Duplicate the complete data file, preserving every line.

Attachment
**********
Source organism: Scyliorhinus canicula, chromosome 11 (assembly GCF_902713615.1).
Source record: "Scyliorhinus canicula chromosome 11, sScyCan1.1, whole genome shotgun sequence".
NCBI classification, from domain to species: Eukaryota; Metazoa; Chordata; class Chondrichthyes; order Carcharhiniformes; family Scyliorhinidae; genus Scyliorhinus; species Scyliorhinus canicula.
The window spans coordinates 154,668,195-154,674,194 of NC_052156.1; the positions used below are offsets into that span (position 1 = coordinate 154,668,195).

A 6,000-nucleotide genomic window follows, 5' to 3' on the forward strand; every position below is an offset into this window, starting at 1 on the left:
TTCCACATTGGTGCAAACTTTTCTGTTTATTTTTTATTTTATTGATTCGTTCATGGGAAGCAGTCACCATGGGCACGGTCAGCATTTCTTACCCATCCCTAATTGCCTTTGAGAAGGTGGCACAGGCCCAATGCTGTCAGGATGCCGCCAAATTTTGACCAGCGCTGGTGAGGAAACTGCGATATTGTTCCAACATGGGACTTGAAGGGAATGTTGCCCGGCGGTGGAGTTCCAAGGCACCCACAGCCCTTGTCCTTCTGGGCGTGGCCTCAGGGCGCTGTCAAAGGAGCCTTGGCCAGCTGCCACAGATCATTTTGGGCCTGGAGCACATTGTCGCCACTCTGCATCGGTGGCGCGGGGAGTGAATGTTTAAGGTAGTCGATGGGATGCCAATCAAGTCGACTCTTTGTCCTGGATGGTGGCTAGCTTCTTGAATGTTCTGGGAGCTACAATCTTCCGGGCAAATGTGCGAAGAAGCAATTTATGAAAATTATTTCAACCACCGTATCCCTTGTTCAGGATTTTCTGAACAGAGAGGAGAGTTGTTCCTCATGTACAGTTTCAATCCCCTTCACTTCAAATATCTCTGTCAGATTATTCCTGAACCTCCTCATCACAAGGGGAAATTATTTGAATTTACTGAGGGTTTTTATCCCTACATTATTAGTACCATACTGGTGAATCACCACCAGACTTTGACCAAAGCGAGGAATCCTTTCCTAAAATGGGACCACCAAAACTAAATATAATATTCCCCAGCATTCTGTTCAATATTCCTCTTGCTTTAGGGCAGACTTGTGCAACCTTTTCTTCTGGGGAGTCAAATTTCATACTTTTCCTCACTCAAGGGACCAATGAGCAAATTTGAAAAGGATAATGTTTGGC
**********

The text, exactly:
Source organism: Scyliorhinus canicula, chromosome 11 (assembly GCF_902713615.1).
Source record: "Scyliorhinus canicula chromosome 11, sScyCan1.1, whole genome shotgun sequence".
NCBI classification, from domain to species: Eukaryota; Metazoa; Chordata; class Chondrichthyes; order Carcharhiniformes; family Scyliorhinidae; genus Scyliorhinus; species Scyliorhinus canicula.
The window spans coordinates 154,668,195-154,674,194 of NC_052156.1; the positions used below are offsets into that span (position 1 = coordinate 154,668,195).

A 6,000-nucleotide genomic window follows, 5' to 3' on the forward strand; every position below is an offset into this window, starting at 1 on the left:
TTCCACATTGGTGCAAACTTTTCTGTTTATTTTTTATTTTATTGATTCGTTCATGGGAAGCAGTCACCATGGGCACGGTCAGCATTTCTTACCCATCCCTAATTGCCTTTGAGAAGGTGGCACAGGCCCAATGCTGTCAGGATGCCGCCAAATTTTGACCAGCGCTGGTGAGGAAACTGCGATATTGTTCCAACATGGGACTTGAAGGGAATGTTGCCCGGCGGTGGAGTTCCAAGGCACCCACAGCCCTTGTCCTTCTGGGCGTGGCCTCAGGGCGCTGTCAAAGGAGCCTTGGCCAGCTGCCACAGATCATTTTGGGCCTGGAGCACATTGTCGCCACTCTGCATCGGTGGCGCGGGGAGTGAATGTTTAAGGTAGTCGATGGGATGCCAATCAAGTCGACTCTTTGTCCTGGATGGTGGCTAGCTTCTTGAATGTTCTGGGAGCTACAATCTTCCGGGCAAATGTGCGAAGAAGCAATTTATGAAAATTATTTCAACCACCGTATCCCTTGTTCAGGATTTTCTGAACAGAGAGGAGAGTTGTTCCTCATGTACAGTTTCAATCCCCTTCACTTCAAATATCTCTGTCAGATTATTCCTGAACCTCCTCATCACAAGGGGAAATTATTTGAATTTACTGAGGGTTTTTATCCCTACATTATTAGTACCATACTGGTGAATCACCACCAGACTTTGACCAAAGCGAGGAATCCTTTCCTAAAATGGGACCACCAAAACTAAATATAATATTCCCCAGCATTCTGTTCAATATTCCTCTTGCTTTAGGGCAGACTTGTGCAACCTTTTCTTCTGGGGAGTCAAATTTCATACTTTTCCTCACTCAAGGGACCAATGAGCAAATTTGAAAAGGATAATGTTTGGC